In February, my mother died at the ripe old age of 100. A couple of days later I went to help remove her possessions from the care home where she had been living. While there, my sister made the comment that “we are now orphans”. Of course, that is true. We no longer have living parents, but the statement didn’t really mean a lot to me at the time.
In today’s Gospel reading, we continue to find out what Jesus said to his disciples in his last long conversation before his arrest. He was trying to prepare them for his absence and to give them hope in the face of such a huge change. Perhaps because of that statement by my sister, what stands out for me is the statement: “I will not leave you orphaned.”
In the Bible, and in other writings from the ancient Near East, orphans and widows are mentioned together. The word used for orphans in Hebrew is ‘yatom’ which means fatherless. It could mean that a father had died or for some reason he was unavailable to the family. If a family became fatherless, that left behind a widow and orphans who were going to struggle to survive without the breadwinner of the family. In the Old Testament, God used the treatment of the fatherless and widows as a measure of right living for the people of Israel. The fate of these powerless members of society was of utmost importance to God. He warned the people that if he heard their cry for justice, he would take action on their behalf. God is called “the helper of the fatherless” in Psalm 10 and “Father of the fatherless and protector of widows” in Psalm 68.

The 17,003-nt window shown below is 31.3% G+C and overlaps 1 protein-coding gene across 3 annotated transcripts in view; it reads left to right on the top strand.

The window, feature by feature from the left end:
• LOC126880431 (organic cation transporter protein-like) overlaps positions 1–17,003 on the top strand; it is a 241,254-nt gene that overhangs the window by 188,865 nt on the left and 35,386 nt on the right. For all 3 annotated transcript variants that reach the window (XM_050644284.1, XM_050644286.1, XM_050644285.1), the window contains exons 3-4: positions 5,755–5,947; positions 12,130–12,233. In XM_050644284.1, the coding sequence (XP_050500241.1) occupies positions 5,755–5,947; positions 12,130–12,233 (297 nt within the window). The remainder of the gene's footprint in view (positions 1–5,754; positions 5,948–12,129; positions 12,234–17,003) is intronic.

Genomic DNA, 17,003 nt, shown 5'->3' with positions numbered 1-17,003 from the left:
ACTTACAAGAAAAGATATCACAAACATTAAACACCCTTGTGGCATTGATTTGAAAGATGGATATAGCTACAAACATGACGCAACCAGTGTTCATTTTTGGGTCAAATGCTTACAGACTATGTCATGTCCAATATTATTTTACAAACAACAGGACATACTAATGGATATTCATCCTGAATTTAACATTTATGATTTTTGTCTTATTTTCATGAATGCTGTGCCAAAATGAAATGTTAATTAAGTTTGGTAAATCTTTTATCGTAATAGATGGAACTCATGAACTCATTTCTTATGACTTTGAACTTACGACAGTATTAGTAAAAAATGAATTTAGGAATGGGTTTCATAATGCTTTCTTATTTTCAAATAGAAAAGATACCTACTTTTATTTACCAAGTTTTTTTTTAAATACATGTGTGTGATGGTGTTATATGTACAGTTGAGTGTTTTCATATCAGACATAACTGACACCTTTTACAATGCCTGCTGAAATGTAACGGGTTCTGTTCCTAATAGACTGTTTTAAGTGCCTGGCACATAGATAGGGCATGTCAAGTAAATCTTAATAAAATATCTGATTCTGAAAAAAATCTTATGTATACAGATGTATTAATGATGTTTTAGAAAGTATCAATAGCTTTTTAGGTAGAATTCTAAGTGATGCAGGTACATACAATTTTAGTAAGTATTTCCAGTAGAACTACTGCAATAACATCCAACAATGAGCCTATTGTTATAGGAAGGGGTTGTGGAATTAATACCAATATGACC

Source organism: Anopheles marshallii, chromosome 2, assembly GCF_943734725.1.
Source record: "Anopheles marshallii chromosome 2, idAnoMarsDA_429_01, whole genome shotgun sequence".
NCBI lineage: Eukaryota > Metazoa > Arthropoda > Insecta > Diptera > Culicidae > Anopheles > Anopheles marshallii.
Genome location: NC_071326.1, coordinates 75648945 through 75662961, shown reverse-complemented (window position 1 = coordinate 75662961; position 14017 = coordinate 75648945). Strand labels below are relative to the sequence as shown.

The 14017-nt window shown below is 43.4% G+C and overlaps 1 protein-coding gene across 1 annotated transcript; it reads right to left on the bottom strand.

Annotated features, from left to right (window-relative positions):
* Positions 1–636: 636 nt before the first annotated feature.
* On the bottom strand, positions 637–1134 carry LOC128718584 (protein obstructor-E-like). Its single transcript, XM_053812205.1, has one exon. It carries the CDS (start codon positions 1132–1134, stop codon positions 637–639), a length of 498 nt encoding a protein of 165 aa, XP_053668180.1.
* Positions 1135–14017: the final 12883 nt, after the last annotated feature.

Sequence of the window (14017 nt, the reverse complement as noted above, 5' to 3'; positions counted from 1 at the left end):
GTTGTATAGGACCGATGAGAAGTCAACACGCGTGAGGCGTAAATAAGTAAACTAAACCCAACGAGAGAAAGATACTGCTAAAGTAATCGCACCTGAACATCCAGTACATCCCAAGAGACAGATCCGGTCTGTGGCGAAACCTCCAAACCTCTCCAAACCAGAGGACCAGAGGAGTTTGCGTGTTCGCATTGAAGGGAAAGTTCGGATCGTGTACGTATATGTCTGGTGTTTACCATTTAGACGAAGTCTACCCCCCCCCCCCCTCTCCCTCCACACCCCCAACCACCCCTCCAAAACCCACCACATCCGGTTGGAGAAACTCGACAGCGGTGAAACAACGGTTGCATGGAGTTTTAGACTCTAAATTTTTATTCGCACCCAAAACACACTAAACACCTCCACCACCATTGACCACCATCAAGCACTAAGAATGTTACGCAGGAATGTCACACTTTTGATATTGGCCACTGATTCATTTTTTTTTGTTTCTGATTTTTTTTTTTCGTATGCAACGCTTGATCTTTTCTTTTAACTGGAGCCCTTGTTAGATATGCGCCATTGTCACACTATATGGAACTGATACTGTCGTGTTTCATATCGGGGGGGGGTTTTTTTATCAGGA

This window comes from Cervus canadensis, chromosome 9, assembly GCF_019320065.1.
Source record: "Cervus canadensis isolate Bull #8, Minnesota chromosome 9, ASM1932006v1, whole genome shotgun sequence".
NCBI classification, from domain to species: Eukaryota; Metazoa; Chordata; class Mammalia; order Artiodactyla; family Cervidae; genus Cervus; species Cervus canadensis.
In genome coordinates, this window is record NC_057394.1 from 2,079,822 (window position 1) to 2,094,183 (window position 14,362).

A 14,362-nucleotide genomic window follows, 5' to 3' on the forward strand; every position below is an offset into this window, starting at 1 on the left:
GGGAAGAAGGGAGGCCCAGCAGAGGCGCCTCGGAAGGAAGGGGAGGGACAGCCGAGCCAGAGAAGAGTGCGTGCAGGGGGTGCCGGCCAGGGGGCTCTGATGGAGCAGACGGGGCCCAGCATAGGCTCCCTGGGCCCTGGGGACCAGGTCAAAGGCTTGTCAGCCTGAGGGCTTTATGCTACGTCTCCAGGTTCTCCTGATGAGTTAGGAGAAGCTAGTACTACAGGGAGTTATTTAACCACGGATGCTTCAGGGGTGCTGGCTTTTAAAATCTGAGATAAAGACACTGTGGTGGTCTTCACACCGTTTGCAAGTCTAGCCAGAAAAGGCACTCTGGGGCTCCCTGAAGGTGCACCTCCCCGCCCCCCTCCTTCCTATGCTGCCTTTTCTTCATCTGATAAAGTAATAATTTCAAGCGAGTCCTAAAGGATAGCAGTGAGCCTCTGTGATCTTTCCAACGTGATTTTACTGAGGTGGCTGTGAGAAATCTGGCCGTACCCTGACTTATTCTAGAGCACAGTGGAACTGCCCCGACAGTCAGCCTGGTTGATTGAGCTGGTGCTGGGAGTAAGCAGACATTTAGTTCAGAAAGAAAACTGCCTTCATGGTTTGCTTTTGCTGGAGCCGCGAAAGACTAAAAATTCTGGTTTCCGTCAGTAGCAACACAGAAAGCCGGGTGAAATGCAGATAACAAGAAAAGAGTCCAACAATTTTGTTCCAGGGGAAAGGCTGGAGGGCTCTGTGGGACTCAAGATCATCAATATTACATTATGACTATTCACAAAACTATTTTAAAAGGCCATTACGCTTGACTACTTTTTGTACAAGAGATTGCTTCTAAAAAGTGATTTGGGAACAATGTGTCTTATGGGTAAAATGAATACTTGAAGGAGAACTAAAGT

An orphan became very vulnerable on the loss of his or her father. With little income available, there was the very real prospect of dire poverty – loss of home, little food, dependence on begging. There was loss of status as the father was the head of the household and a child gained status through the father. There was loss of security. With no one to stand up for an orphan or widow, unscrupulous people could take advantage, perhaps taking away property or possessions. There would be little recourse to law. Jesus told the story of the persistent widow who had to go again and again to the judge until she was treated fairly. There was also the loss of advice and guidance through life which a father would be expected to give.
Young people today who find themselves fatherless by whatever means, are also very vulnerable, despite the fact that many countries have systems in place which are meant to protect them. In the UK we have had children who have been placed ‘in care’ sexually exploited by gangs who groomed them. These children had no one to speak up for them, so the law did not support them until recently. We read of refugee children, travelling thousands of miles without parents. Although they may reach the relative safety of Europe, they are prey to trafficking gangs and many disappear without trace. We know that children of single parents often live in poverty and fail to fulfil their potential.